Walk the Line

Being able to walk in a straight line is not a test for someone that is impaired; it is apparently difficult for any human. In a recent CNN article (see it here), scientists have discovered that some mechanism in our brain causes us to stray to the right or to the left in a zigzag pattern that eventually turns into one large circle if we do not have an external point of reference to aim for. Researcher Jan Souman said, “The lesson from this study is that, if you want to walk straight, use a landmark such as a tower, mountain, or the sun to update your direction.”

This is probably not “news” to you, but I think it is a point worth pondering when it comes to my previous blog post on religion being worthless. In that post I said that true worship looks up, out and in while fruitless religion just does one of those three (usually just in). If you use the metaphor this article uses of being stranded in the Sahara desert and needing to make it back to camp, the only way to survive in this scenario is to look up, out and in. The “up” would be keeping your focus on a constant, such as the sun. The “out” would be looking to the far distance to make sure you are still going the right direction. And the “in” is looking inside yourself and knowing how much energy you have going forward. If this is what happens to us in a survival situation, why do we think we can get by in everyday life without a proper combination of these three elements and still have “life to the fullest”?

The problem with Post Modern culture today is that too much weight is given to personal experience. We think that what we have experienced and have seen for ourselves forces the entire world must operate this way. In short, we sometimes make exceptions into the norm. For example, I’ve been in numerous church services where people were manufacturing emotions out of people, pastors have forced kids to respond by using pressure tactics, and I’ve even seen leaders try to teach people how to speak in tongues (even though scripture describes it as a gift, not a skill learned). Should I say that because I have had these experiences I can clearly say that all emotion in worship is wrong, every time a kid responds in a service is because they are duped by a speaker, and speaking in tongues should be banned in churches because of the abuses of a few? The answer is obviously “no.” This is the reason we need something external, something “other” than ourselves, to help us determine direction and truth. This is where I believe worship comes into play and gives us God to lift our eyes to, our fellow man to lend our hand to and hear out, and then our personal experiences to contribute to the conversation.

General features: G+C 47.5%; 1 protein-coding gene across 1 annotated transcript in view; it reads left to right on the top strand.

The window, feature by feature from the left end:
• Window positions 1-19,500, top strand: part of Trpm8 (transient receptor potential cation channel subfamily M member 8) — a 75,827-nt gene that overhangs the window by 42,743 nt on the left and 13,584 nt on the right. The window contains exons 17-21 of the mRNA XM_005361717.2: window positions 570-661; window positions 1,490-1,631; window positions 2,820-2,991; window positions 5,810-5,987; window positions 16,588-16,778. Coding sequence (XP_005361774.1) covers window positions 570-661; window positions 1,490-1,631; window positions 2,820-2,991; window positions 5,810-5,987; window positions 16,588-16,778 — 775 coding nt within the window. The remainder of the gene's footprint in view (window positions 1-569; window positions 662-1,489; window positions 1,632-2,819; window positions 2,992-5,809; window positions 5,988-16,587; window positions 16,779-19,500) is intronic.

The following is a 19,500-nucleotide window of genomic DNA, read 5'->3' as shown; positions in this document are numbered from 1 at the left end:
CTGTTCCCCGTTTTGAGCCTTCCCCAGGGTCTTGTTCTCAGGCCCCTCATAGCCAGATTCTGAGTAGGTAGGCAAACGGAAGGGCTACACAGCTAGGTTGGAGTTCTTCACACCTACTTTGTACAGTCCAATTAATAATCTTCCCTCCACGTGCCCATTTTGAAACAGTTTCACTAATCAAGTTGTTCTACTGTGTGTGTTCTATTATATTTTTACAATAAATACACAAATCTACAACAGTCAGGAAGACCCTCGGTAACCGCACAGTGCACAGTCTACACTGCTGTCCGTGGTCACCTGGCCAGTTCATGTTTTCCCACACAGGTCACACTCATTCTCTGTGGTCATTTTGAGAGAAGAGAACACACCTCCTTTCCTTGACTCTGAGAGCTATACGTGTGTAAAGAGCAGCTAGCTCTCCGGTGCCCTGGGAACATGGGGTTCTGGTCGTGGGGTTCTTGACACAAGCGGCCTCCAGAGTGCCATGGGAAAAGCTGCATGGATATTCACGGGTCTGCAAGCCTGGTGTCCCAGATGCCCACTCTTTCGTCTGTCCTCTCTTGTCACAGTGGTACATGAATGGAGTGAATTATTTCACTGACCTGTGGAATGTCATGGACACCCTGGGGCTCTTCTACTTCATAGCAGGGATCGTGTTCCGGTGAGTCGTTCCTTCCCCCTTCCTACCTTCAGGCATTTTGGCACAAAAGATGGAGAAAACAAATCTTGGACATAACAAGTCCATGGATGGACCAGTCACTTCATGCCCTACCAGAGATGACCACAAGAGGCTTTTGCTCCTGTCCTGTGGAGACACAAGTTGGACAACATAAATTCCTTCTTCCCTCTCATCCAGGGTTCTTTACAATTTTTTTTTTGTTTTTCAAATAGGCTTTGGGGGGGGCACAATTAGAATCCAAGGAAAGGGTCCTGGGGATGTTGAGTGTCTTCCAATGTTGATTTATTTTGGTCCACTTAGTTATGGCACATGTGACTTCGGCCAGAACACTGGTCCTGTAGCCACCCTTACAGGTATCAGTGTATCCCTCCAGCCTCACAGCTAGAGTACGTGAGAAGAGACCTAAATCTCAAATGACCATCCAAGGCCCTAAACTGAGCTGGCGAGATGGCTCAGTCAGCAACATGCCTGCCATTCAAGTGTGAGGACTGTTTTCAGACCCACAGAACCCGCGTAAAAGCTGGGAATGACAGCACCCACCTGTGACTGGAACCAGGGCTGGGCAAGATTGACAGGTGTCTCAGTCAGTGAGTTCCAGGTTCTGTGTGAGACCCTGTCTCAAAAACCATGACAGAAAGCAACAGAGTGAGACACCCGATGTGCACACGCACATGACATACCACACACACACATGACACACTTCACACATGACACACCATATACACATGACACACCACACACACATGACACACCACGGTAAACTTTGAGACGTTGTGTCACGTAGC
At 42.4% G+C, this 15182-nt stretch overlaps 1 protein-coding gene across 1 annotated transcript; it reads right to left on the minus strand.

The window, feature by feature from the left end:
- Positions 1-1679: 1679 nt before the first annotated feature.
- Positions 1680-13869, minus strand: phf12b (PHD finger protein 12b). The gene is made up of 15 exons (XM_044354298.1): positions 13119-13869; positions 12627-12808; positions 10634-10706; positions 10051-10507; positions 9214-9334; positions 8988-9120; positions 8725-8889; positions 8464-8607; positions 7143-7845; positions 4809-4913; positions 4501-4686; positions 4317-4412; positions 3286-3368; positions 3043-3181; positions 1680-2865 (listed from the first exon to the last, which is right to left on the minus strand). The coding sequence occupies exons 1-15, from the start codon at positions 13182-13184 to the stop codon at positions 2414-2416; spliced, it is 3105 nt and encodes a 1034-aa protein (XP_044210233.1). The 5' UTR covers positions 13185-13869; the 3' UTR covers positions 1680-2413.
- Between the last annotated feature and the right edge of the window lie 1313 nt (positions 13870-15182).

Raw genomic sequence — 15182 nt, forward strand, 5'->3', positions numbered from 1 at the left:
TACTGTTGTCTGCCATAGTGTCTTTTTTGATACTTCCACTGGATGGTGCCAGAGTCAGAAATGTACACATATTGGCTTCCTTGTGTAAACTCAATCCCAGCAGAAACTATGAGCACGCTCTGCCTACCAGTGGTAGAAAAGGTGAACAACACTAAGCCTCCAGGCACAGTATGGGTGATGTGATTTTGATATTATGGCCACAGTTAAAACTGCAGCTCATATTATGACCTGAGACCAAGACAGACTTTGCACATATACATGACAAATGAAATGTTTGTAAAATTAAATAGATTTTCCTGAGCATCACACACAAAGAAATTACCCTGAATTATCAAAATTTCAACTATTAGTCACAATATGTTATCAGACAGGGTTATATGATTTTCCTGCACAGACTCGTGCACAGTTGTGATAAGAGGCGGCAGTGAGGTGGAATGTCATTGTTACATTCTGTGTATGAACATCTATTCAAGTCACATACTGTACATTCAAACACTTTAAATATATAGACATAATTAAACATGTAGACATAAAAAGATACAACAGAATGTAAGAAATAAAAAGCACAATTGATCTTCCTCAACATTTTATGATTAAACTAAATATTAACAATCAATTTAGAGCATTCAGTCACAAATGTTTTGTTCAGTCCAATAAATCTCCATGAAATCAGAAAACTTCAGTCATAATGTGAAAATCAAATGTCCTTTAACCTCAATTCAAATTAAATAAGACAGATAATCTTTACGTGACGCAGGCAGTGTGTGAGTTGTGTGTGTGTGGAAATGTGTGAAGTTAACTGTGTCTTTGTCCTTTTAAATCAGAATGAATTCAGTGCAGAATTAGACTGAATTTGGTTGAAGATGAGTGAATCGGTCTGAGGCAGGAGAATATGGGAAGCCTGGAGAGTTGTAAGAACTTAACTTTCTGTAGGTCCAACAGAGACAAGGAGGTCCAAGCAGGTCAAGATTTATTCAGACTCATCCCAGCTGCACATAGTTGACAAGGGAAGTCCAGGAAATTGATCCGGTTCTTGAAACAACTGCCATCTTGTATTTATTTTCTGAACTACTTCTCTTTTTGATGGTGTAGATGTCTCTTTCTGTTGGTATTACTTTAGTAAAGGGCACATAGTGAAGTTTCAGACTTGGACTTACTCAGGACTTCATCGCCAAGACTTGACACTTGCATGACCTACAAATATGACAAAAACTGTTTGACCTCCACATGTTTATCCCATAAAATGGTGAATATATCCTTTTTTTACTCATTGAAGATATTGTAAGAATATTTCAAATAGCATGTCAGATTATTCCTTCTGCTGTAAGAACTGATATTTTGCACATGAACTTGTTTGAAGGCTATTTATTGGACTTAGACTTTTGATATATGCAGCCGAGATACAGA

If we return to the analogy of being stranded in the Sahara, we see the importance of all three elements of true worship. It is also easy to see how worship can easily slip into misguided religion. People that only focus on God end up ignoring their fellow man and the second part of the greatest commandment given by Jesus. People that only focus on others ignore the holiness of God and the only source from which we can draw our strength from if we truly want to help others. And I addressed in my last blog what happens when we only focus on ourselves. Hopefully, if you have found yourself walking in circles as of late, you can all find a way to better balance these three elements of worship so that you can one day get out of the desert you currently have found yourself in.

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